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After blocking with 2% bovine serum albumin (BSA), triplicate aliquots of sera diluted 1 : 200 in 2% BSA were incubated on separate plates. Bound IgG1 was detected by an antihuman IgG1 monoclonal antibody (MAb clone NL-16, Oxoid Ltd, UK) diluted 1 : 2000 in 2% BSA followed by a rabbit antimouse Ig horseradish peroxidase (HRP)conjugate (P-260, Dako Diagnostics Ltd, UK) diluted 1 : 2000 in 2% BSA. This catalysed 0·1 mgml¹1 tetramethylbenzidine (TMB), and optical densities (OD) were measured at 450 nm. To control for interassay variability positive control sera or pools were tested concurrently in triplicate on each plate. Measurement of other isotypes utilized this procedure, with the modifications detailed below. IgG4 ELISA Serum test concentrations were increased to 1 : 100 in 2% BSA, and a MAb specific for human IgG4 (MAb clone RJ-4, Oxoid) was substituted at a dilution of 1 : 4000 in 2% BSA. IgE ELISA High binding capacity plates (Nunc Maxisorp, Gibco) were coated with 8 mgml¹1 PFE. After blocking with 10% soya milk (SM), serum samples diluted 1 : 50 in 10% SM were added. Detection of bound IgE was by a rabbit antihuman IgE polyclonal (A-094, Dako) diluted 1 : 1000 in 10% SM, followed by a swine antirabbit Ig-HRP conjugate (P-217, Dako) at a dilution of 1 : 1000 in 10% SM. IgA ELISA 96-well plates (Linbro, ICN Flow Laboratories, UK) were sensitized with 2 mgml¹1 PFE and blocked with 2% BSA. Serum samples were tested at a dilution of 1 : 800 in 5% BSA, and bound antibody detected by a rabbit antihuman IgA-HRP conjugate (Jacksons ImmunoResearch Laboratories Inc., USA) diluted 1 : 5000 in 5% BSA. Western blots for quantitative antibody detection Proteins in pooled PBS-and DOC-soluble filariform extracts were separated using SDS-PAGE (Laemmli 1970). Polyacrylamide gels (1 mm × 13 cm × 16 cm) were poured with a 8–20% acrylamide gradient (pH 8·8), and stacking gels (3% acrylamide, pH 6·8) added with a 12·5-cm solid comb for protein loading. Equal protein concentrations of PFE and DFE were incubated for 5 min at 1008C in sample buffer (10% glycerol/2% SDS/62·5 mM Tris, pH 6·8) with 2·5% b-mercaptoethanol and 0·02% bromophenol blue. Antigen was loaded at a total rate of 20 mgcm¹1 of trough, with high and low range molecular weight (MW) standards (14·4–200 kDa, Bio-Rad Labs Ltd, UK) run in an adjoining lane. Gels were electrophoresed at 25 mA for 3–4 h in a q 1999 Blackwell Science Ltd, Parasite Immunology, 21, 517–526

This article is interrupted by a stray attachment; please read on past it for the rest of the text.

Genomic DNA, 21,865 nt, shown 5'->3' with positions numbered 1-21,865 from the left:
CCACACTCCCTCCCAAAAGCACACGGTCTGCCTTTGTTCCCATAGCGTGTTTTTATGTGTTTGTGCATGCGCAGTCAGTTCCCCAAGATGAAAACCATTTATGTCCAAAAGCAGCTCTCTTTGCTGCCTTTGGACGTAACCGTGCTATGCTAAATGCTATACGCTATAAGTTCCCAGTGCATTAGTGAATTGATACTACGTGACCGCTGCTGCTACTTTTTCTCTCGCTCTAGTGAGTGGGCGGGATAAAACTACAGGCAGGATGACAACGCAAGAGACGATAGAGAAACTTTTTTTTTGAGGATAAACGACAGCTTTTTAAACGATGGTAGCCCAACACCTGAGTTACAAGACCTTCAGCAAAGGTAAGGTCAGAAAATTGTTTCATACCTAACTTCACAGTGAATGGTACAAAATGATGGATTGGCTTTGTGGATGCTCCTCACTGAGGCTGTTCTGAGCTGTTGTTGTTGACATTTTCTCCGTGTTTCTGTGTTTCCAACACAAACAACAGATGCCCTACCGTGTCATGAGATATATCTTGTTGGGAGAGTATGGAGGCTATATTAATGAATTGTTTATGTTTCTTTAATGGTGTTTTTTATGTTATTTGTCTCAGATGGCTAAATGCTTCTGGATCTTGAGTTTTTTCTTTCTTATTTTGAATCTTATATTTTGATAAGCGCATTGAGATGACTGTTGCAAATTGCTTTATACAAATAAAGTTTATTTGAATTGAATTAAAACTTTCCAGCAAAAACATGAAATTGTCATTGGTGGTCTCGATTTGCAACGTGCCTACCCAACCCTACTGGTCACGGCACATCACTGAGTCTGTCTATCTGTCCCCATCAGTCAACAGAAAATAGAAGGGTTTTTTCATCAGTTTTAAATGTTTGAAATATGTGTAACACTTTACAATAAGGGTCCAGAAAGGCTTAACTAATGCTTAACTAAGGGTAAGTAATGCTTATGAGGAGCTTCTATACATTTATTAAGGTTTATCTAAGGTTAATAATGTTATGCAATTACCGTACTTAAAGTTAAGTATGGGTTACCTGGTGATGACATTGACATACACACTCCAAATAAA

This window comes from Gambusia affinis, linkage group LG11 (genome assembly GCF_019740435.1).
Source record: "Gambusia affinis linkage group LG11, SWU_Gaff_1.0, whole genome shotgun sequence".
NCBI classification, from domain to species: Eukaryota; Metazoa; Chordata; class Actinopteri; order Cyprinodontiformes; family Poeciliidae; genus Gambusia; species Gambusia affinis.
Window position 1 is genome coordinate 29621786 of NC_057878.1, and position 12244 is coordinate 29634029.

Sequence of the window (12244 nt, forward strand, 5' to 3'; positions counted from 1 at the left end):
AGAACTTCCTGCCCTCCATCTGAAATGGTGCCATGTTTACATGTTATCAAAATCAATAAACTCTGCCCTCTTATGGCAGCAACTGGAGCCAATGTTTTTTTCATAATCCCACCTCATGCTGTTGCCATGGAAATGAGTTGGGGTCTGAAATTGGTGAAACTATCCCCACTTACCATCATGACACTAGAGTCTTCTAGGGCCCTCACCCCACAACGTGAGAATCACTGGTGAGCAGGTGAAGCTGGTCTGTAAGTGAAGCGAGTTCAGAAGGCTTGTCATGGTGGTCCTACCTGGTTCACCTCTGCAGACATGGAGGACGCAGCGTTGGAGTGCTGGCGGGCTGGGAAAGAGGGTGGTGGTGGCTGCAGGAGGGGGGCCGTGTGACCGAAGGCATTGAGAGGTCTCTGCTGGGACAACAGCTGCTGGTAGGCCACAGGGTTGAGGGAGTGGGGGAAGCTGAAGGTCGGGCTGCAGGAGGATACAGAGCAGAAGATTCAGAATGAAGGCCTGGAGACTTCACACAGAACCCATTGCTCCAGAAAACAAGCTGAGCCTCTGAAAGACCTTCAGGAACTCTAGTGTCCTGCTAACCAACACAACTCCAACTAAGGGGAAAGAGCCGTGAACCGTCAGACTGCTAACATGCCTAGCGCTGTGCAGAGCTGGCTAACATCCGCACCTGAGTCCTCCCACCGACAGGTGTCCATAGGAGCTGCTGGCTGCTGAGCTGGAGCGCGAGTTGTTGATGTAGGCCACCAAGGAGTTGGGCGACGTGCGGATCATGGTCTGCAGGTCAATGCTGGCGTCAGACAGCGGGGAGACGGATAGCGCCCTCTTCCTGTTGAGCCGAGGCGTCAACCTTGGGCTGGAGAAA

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vertical electrophoresis system (BRL Life Technologies Inc., USA). Separated polypeptides were electrophoretically transferred to nitrocellulose according to the method of Towbin et al. (1979) utilising a semidry blotting unit (LKB Multiphor Novablot II, Pharmacia UK Ltd) run for 2 h at 194 mA. After blotting, nitrocellulose was briefly soaked in Ponceau S solution (P-7170, Sigma Chemical Co. Ltd, UK) to confirm that successful separation and transfer had taken place. A strip containing the MW standards was removed, and stored for future reference. After destaining in distilled water, the blot was processed as described below. IgG1 quantitative immunoblot Nitrocellulose was blocked overnight at 48C in Tris buffered saline (10 mM Tris, 150 mM NaCl, pH 8·3) with 0·1% Tween 20 and 2% BSA (TBS-T/2% BSA). After blocking and 3 × 10 min washes in TBS-T, the nitrocellulose was cut into 5-mm wide numbered strips, and each then incubated for 2 h with 2 ml of the specified test or control serum diluted 1 : 200 in TBS-T/2% BSA. Positive and negative control sera or pools were tested concurrently in triplicate on each blot to control for interblot variability. Strips were washed, and incubated with an antihuman IgG1 MAb (MAb clone NL-16, Oxoid) diluted 1 : 2000 in TBS-T/2% BSA overnight at 48C. After a further wash, the strips were incubated for 2 h with a rabbit antimouse Ig-HRP conjugate (P-260, Dako) diluted 1 : 1000 in TBS-T/2% BSA. Blots were visualized with 0·5 mgml¹1 3,30 -diaminobenzidine tetrahydrochloride (DAB) in 50 mM Tris (pH 7·6) with 2 mM H2O2. After washing in distilled water, wet strips were realigned in numerical order on a sheet of plastic, together with the MW standards previously excised, and allowed to dry for densitometry. All incubations were at room temperature except where indicated. A similar procedure was used for the other isotypes, with the modifications detailed below. IgG4 quantitative immunoblot Sera were diluted 1 : 150 in TBS-T/2% BSA, and bound IgG4 was detected with a mouse antihuman IgG4 subclass MAb (MAb clone RJ-4, Oxoid) at a dilution of 1 : 2000 in TBS-T/2% BSA. IgE quantitative immunoblot To maximize sensitivity serum concentrations were increased to 1 : 50 in TBS-T/2% BSA and incubations carried out for 24 h at 48C. The detection antibody, a rabbit antihuman IgE polyclonal (A-094, Dako) diluted 1 : 1000 in TBS-T/2% BSA, was also incubated with the strips for 24 h at 48C. Finally, a swine antirabbit Ig HRP-conjugate (P-217, Dako) diluted 1 : 1000 in TBS-T/2% BSA was utilized. 519